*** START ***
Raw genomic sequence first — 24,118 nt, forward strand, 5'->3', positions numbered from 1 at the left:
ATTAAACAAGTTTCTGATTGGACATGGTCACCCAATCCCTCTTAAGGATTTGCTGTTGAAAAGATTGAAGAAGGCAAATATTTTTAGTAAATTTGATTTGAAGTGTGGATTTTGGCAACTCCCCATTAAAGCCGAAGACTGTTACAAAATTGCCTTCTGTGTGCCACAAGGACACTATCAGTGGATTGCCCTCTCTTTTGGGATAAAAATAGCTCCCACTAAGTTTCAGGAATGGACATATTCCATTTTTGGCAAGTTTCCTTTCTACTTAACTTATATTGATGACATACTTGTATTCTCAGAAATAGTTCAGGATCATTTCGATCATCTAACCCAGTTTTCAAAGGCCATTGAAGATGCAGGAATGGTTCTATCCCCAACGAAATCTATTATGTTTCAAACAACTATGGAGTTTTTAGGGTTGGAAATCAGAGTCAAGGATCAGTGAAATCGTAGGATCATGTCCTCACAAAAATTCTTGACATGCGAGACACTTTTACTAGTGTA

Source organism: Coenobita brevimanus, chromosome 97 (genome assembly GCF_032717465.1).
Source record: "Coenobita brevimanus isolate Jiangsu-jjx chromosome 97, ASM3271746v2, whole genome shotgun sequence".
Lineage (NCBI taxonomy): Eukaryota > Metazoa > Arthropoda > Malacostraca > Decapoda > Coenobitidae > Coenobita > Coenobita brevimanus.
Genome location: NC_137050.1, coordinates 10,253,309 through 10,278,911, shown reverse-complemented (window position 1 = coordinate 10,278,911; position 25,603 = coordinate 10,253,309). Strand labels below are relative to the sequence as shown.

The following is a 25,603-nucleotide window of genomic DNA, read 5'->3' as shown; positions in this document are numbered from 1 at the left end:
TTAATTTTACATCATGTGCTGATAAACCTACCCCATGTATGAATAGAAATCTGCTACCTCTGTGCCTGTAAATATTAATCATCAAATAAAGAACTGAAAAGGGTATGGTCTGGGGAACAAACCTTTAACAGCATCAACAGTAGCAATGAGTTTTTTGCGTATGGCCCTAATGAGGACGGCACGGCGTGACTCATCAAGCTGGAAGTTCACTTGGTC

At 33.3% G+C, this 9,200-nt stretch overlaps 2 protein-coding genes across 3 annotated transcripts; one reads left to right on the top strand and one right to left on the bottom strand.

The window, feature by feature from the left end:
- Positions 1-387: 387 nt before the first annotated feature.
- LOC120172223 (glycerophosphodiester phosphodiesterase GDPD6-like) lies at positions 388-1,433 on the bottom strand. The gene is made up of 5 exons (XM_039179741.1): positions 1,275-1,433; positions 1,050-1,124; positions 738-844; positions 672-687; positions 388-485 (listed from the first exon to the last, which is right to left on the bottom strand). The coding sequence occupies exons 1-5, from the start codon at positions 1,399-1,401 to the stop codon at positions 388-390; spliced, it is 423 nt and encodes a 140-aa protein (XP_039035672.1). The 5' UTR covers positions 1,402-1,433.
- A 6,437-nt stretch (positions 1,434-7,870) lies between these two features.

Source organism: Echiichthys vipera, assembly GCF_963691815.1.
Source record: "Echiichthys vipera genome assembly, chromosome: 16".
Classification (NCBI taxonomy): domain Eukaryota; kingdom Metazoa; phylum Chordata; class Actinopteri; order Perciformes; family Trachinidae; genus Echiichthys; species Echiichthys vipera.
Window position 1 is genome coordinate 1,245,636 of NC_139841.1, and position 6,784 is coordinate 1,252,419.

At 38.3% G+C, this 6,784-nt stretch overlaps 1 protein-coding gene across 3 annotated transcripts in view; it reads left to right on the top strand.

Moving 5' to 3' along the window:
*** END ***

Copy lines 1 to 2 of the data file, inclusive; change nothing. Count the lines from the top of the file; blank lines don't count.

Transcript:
Raw genomic sequence first — 24,118 nt, forward strand, 5'->3', positions numbered from 1 at the left:
ATTAAACAAGTTTCTGATTGGACATGGTCACCCAATCCCTCTTAAGGATTTGCTGTTGAAAAGATTGAAGAAGGCAAATATTTTTAGTAAATTTGATTTGAAGTGTGGATTTTGGCAACTCCCCATTAAAGCCGAAGACTGTTACAAAATTGCCTTCTGTGTGCCACAAGGACACTATCAGTGGATTGCCCTCTCTTTTGGGATAAAAATAGCTCCCACTAAGTTTCAGGAATGGACATATTCCATTTTTGGCAAGTTTCCTTTCTACTTAACTTATATTGATGACATACTTGTATTCTCAGAAATAGTTCAGGATCATTTCGATCATCTAACCCAGTTTTCAAAGGCCATTGAAGATGCAGGAATGGTTCTATCCCCAACGAAATCTATTATGTTTCAAACAACTATGGAGTTTTTAGGGTTGGAAATCAGAGTCAAGGATCAGTGAAATCGTAGGATCATGTCCTCACAAAAATTCTTGACATGCGAGACACTTTTACTAGTGTA